How PTSD Affects the Brain (Nursing)

by Brenda Marshall, EdD, MSN, RN

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      Slides Posttraumatic Stress Disorder Nursing.pdf
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    00:01 So PTSD, it's a brain response to having witnessed something that threaten either the person's life or lives of people that the person might know.

    00:19 There are different parts of our brain that are affected by PTSD.

    00:26 For example, we have the amygdala.

    00:29 The amygdala activates our threat response of fight, flight, freeze, or submit.

    00:38 And during PTSD, that part of the amygdala that part of our brain it becomes overactive and floods us with I better go to safety. This is not safe.

    00:56 We also have the hippocampus.

    00:58 Now, the hippocampus is where we store memories.

    01:02 And so the hippocampus is important in PTSD, in that those memories suddenly come up, as though they are present day experiences.

    01:15 Also, we have the Medial prefrontal cortex.

    01:18 This is where we have our executive functioning.

    01:23 And when the amygdala sparks, our medial prefrontal cortex decreases.

    01:30 It's important for us to understand how the body remembers and codes trauma.

    01:39 If we think back to, why we have an amygdala? Way before we lived in homes, and had fire engines, and police departments, and governments, our brains needed to be able to get us into a very rapid fight or flight, because there might be a saber-toothed tiger that's about to pounce on us.

    02:03 So, our body needed to remember this terrible location where the tiger was because it saved our life.

    02:14 And so it's codified in our memory.

    02:17 Don't go there, you will die.

    02:22 Now, in this day and age in the 21st century, that amygdala is still firing away.

    02:31 Only, we don't have that saber-toothed tiger anymore.

    02:38 When we have a trauma, we remember it less in words, and more with our feelings and our bodies.

    02:46 Because that moment of trauma that we experience got codified.

    02:52 Automatically, without us doing anything at all.

    02:58 Our frontal lobes, wanted to make sure that we know what we have to do in order to continue to live.

    03:09 And yet it becomes overwhelmed by feelings.

    03:13 The amygdala totally overwhelms our ability to access our executive functions.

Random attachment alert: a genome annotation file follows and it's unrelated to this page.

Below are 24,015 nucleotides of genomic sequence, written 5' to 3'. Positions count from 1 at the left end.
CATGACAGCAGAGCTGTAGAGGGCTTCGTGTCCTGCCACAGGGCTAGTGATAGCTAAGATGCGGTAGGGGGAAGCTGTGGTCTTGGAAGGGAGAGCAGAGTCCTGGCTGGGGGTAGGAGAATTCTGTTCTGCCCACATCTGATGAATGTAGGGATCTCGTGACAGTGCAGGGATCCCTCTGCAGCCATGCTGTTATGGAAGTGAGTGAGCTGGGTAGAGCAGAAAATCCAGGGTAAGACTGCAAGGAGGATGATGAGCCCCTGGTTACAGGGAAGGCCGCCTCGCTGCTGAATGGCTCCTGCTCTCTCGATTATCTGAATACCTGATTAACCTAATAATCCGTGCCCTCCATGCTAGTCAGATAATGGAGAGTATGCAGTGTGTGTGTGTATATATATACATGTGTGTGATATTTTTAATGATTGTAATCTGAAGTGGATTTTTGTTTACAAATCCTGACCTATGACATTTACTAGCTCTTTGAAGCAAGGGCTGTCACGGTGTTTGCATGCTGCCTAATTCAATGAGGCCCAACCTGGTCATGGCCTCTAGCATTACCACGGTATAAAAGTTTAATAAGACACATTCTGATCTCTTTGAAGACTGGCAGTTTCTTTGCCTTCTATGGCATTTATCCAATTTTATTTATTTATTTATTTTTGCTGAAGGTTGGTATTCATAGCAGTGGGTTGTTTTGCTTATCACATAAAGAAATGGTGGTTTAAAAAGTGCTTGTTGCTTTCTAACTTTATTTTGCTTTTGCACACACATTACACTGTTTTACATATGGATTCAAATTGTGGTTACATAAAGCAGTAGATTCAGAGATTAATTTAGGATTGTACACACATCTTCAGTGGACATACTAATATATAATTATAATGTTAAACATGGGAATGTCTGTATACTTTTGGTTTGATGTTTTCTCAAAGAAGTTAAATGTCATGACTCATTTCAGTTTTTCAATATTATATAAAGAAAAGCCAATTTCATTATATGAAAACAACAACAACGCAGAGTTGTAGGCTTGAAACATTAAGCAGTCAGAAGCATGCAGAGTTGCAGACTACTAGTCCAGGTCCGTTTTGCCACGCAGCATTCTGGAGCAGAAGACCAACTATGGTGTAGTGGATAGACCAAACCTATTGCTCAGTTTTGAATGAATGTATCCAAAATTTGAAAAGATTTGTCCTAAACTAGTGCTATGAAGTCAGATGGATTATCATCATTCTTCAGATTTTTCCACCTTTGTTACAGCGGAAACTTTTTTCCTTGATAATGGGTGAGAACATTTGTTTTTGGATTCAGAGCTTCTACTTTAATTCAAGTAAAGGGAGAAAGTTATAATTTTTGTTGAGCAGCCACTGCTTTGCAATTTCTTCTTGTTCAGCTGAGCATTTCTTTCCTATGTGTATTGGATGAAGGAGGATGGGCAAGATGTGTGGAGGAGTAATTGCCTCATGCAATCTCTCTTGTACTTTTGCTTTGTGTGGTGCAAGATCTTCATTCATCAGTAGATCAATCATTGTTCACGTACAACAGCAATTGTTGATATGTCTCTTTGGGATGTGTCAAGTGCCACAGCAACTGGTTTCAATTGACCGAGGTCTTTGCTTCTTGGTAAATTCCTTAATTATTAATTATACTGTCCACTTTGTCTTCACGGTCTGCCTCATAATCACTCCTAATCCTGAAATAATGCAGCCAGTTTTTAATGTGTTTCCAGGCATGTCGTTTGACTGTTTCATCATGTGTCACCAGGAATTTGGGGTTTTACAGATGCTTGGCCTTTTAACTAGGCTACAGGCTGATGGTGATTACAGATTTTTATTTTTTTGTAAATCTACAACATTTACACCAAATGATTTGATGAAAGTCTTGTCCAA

03:25 When our amygdala takes over, our memory actually start shutting down to prepare us to save ourselves.

    03:38 So this limbic system, which I mentioned before, is our system that's going to respond to those memories, increasing activities, especially in the amygdala, and in the brain's emotional memory centers.

    03:54 That amygdala is going to sound the alarm, reminding us, "Oh, yes, you're in danger. You're in danger, right now." That brainstem instinctively response to the alarm, and our heart rate goes up.

    04:10 We hold our breath, or we hyperventilate.

    04:14 All of our muscles start to tense and prepare us to run, to fight, to flight.

    04:21 Or they shut down, first freeze and submit.

    04:28 Our emotional memory center all of a sudden is activated.

    04:34 And everything that we experienced in that moment of trauma suddenly comes over us again.

    About the Lecture

    The lecture How PTSD Affects the Brain (Nursing) by Brenda Marshall, EdD, MSN, RN is from the course Anxiety and Anxiety Disorders: GAD, Phobias, OCD, PTSD (Nursing).

    Included Quiz Questions

    1. Amygdala
    2. Hippocampus
    3. Medial prefrontal cortex
    4. Medulla oblongata
    1. Executive function decreases
    2. Memory increases
    3. Limbic system shuts down
    4. Emotional memory center is deactivated

    Author of lecture How PTSD Affects the Brain (Nursing)

     Brenda Marshall, EdD, MSN, RN

    Brenda Marshall, EdD, MSN, RN

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